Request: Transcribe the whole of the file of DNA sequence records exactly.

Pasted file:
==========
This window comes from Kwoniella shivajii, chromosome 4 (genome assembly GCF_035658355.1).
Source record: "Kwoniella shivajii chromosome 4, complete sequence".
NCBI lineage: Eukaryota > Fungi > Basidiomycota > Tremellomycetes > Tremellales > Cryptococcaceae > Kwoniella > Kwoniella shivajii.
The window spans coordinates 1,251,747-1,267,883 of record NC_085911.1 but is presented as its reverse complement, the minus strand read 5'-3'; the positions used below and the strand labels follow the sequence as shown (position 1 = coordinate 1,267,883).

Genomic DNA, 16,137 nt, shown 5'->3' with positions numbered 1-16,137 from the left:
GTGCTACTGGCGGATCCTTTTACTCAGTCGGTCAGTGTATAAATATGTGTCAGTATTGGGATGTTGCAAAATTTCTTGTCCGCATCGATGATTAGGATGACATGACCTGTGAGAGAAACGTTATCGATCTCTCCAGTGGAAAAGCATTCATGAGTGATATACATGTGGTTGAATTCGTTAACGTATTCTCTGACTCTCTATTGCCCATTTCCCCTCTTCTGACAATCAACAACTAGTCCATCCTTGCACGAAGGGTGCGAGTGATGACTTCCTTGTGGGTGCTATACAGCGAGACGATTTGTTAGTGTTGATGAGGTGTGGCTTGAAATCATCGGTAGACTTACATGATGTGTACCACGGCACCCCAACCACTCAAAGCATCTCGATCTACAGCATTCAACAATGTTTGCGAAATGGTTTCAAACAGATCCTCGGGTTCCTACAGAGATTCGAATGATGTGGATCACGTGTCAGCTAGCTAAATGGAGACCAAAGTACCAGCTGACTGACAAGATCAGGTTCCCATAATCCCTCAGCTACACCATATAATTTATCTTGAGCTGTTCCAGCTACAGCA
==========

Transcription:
This window comes from Kwoniella shivajii, chromosome 4 (genome assembly GCF_035658355.1).
Source record: "Kwoniella shivajii chromosome 4, complete sequence".
NCBI lineage: Eukaryota > Fungi > Basidiomycota > Tremellomycetes > Tremellales > Cryptococcaceae > Kwoniella > Kwoniella shivajii.
The window spans coordinates 1,251,747-1,267,883 of record NC_085911.1 but is presented as its reverse complement, the minus strand read 5'-3'; the positions used below and the strand labels follow the sequence as shown (position 1 = coordinate 1,267,883).

Genomic DNA, 16,137 nt, shown 5'->3' with positions numbered 1-16,137 from the left:
GTGCTACTGGCGGATCCTTTTACTCAGTCGGTCAGTGTATAAATATGTGTCAGTATTGGGATGTTGCAAAATTTCTTGTCCGCATCGATGATTAGGATGACATGACCTGTGAGAGAAACGTTATCGATCTCTCCAGTGGAAAAGCATTCATGAGTGATATACATGTGGTTGAATTCGTTAACGTATTCTCTGACTCTCTATTGCCCATTTCCCCTCTTCTGACAATCAACAACTAGTCCATCCTTGCACGAAGGGTGCGAGTGATGACTTCCTTGTGGGTGCTATACAGCGAGACGATTTGTTAGTGTTGATGAGGTGTGGCTTGAAATCATCGGTAGACTTACATGATGTGTACCACGGCACCCCAACCACTCAAAGCATCTCGATCTACAGCATTCAACAATGTTTGCGAAATGGTTTCAAACAGATCCTCGGGTTCCTACAGAGATTCGAATGATGTGGATCACGTGTCAGCTAGCTAAATGGAGACCAAAGTACCAGCTGACTGACAAGATCAGGTTCCCATAATCCCTCAGCTACACCATATAATTTATCTTGAGCTGTTCCAGCTACAGCA